I saw the most unapologetically grateful band in the world, STONE, last night at Omeara for their second night on the bounce there.
I arrive too early and find myself parked with the couples that had fallen out on the way to the show. To make matters worse, after 15 minutes of filler music, I find myself toe-tapping to Cry Me a River.
I am rattled back to reality by their entrance, luckily.
Pretty sure he boots everyone on the first row during the first song and I’m shocked that he has a voice left ploughing into their second track. Strong start.
Now, Fin Power’s presence is something I’ve never witnessed before. Presence is something that’s hard to describe but I’ll give it my best shot. Half dork, half gladiator. I’m sure that paints the picture brilliantly for you.
Alright, I’ll explain. He has the dance of a mischievous kid that just robbed the tuck shop and can’t wait to share the goods with the lads. A sort of crouched-over elbow jig with the occasional air kick. That same dance follows his scream of “Leave me alone” from Keep Running; he’s not afraid to tell anyone what he thinks.
However, he’s also an incredibly grateful bloke. Their setlist is littered with inspirational speeches, albeit some of them about Theo the stagehand doing a fantastic job at keeping his wine full.
Power’s grateful for a very valid reason though. Their overall energy is captivating. As Power does his speeches, Elliot Gill is balancing a can of Red Stripe on his head (whilst dressed like one). On such a small stage they each manage to move around like someone in a hurricane machine collecting as much cash as they in 30 seconds. They’re clearly a band that has been grafting for years in the background and now having some fun with the results that have come from it.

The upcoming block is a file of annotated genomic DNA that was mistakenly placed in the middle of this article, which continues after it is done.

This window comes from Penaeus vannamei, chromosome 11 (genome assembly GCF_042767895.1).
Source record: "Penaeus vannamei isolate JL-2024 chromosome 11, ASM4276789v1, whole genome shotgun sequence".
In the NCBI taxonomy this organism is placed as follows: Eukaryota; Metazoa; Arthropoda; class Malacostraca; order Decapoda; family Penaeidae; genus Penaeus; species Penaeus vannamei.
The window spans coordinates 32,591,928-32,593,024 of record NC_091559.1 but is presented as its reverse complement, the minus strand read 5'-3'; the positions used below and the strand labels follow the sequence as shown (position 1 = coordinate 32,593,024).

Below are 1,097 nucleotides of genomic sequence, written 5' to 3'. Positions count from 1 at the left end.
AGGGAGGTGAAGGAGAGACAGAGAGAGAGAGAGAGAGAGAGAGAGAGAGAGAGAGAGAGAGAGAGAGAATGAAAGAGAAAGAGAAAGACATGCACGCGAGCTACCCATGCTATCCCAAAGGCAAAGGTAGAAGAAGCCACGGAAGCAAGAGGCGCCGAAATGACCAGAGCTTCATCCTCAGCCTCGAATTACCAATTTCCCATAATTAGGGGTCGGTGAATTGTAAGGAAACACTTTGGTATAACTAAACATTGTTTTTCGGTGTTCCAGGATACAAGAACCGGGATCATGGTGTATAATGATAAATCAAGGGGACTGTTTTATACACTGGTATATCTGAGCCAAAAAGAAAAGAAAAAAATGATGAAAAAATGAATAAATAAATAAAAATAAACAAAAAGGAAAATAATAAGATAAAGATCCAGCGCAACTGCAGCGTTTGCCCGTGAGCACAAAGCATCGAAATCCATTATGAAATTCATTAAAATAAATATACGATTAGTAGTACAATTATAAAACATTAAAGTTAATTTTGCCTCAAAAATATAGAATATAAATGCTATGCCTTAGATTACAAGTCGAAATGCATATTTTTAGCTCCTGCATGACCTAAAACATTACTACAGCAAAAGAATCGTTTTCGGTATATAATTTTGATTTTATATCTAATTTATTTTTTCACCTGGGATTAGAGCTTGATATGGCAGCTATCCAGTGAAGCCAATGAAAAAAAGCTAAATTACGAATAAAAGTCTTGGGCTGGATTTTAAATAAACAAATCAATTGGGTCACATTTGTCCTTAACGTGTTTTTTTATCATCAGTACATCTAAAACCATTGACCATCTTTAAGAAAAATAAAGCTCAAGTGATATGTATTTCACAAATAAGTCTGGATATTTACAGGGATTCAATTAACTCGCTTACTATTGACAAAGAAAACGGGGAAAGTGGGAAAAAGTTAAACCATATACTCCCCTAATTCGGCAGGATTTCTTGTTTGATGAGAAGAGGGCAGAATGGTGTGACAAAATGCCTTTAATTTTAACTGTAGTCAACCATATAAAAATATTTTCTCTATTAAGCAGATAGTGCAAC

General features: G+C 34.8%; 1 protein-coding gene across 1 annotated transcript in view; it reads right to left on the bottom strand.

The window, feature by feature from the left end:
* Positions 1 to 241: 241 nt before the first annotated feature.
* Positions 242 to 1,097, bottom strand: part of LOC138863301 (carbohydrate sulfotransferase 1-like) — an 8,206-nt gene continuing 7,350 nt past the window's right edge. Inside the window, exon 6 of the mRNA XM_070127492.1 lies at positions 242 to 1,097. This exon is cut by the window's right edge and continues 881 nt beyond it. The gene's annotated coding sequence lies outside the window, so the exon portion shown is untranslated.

The group from Liverpool have seen immense, stand-out, growth in a relatively short time, like a sunflower in a cabbage patch.
Their latest release Left Right Forward is a hit, but there’s no left, right, forwarding or bringing it back though…
Okay, okay, hang on. There is, just the after the second chorus. It’s like a line dance, but instead of hypnotised 60-year-olds, it’s pissed-up yoots swaying in all different directions and out of time. It’s a new release, I’ll let them off.
After this, Power refuses to continue unless we ‘start moshing like fuck’.
So we all go home and leave him stranded on stage in silence…
Just like that, those same line dancers just seconds before have now turned into fever-ridden animals fighting for lunch. The lower dancefloor which was seemingly packed is now mainly floorspace as they pack in towards the stage, launching pints and jumping in all directions. Especially for Let’s Dance To The Real Thing, which is unsurprisingly a crowd favourite and has old men moving around like jackhammers.
Shoutout to the photographers that were just getting battered down there; I cannot wait to see the results of these.
The energy and the appreciation never settle for the remainder of the show.
The sound and production are always great at the Omeara and definitely add to the punch that STONE already bring.
If you didn’t manage to grab a ticket to their sold-out shows, you’d be wise to direct your group to their stage for their festival circuit. You’ll be a liked person. If you did manage to bag one, be prepared to get thrashed about, both internally and externally.
Stick this one in yer calendar.